Despite being a normal human behaviour, when worry is excessive, chronic and subjectively uncontrollable, it can be debilitating. When worry causes significant difficulties in someone's life, it is called Generalised Anxiety Disorder (GAD). People who meet criteria for GAD often report that they worry about a wide range of things that they understand they have little control over.They also often describe an unpleasant physical feeling (physiological arousal) characterised by elevated heart rate, rapid, shallow breathing and muscular tension. This physiological arousal can interfere with sleep which in turn can exacerbate worry.

There are a rage of psychological strategies that can reduce a person's tendency to worry. These techniques assist clients to gain greater control over their physical state (slow breathing techniques, progressive muscle relaxation) and challenge the content of specific worries (cognitive therapy).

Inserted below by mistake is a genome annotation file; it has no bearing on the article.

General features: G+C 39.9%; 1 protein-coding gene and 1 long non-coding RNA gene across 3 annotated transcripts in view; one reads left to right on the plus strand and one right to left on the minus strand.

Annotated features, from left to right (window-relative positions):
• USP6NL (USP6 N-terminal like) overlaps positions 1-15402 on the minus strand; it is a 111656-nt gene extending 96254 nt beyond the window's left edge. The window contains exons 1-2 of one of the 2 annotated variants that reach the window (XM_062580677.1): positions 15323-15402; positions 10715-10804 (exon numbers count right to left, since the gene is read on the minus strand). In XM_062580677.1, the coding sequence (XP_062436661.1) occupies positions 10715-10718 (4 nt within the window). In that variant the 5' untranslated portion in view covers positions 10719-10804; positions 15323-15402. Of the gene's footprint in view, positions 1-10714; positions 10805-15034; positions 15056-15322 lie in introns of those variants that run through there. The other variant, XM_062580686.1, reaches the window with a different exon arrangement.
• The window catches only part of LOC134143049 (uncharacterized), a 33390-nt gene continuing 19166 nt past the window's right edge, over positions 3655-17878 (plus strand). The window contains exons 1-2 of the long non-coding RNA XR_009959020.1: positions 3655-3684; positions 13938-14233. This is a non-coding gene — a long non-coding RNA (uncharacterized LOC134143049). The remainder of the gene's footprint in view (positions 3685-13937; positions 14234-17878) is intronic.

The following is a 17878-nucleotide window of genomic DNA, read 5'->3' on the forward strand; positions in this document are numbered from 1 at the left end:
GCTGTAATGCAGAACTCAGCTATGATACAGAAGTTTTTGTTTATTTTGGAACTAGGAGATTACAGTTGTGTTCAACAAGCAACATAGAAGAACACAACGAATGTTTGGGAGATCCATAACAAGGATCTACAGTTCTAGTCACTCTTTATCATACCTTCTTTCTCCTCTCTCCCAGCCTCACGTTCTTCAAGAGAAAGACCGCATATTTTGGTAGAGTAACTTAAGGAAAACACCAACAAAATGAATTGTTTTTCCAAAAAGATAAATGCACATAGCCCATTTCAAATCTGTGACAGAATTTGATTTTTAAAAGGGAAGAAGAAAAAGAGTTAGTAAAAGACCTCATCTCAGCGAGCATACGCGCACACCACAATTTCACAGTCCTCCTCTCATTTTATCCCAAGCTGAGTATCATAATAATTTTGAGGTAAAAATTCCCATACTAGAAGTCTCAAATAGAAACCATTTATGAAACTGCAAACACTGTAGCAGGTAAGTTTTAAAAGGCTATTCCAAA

A factor that maintains excessive worry and its associated distress are problematic beliefs about the worry itself. For example, many worriers believe that it is irresponsible not to worry about concerns that they have in their life (a positive belief about worry). This naturally reinforces worry behaviour. In contrast, worriers will often become very concerned that their worry will contribute to heart disease or severe and intractable mental illness. A relatively new therapy, meta-cognitive therapy (MCT),targets these unhelpful beliefs about worry in order to undermine a clients investment in the behaviour.

Other, evidence based treatments that clinicians use when treating GAD include:

  • Acceptance and Commitment Therapy
  • Worry Time
  • Mindfulness based Cognitive Therapy.
  • Schema Therapy

GAD can be a difficult condition to treat due to the fact that most clients have invested in worry as a coping strategy since their early childhood and because worry does at times give rise to elegant solutions to problems. This can certainly be true however it fails to consider the time wasted, the distress that accompanies worry, the lost sleep and the impairment in problem-solving ability that can occur after a period of frenetic rumination.

At Peter Walker and Associates, we have a number of clinicians who specialise in the management of excessive worry.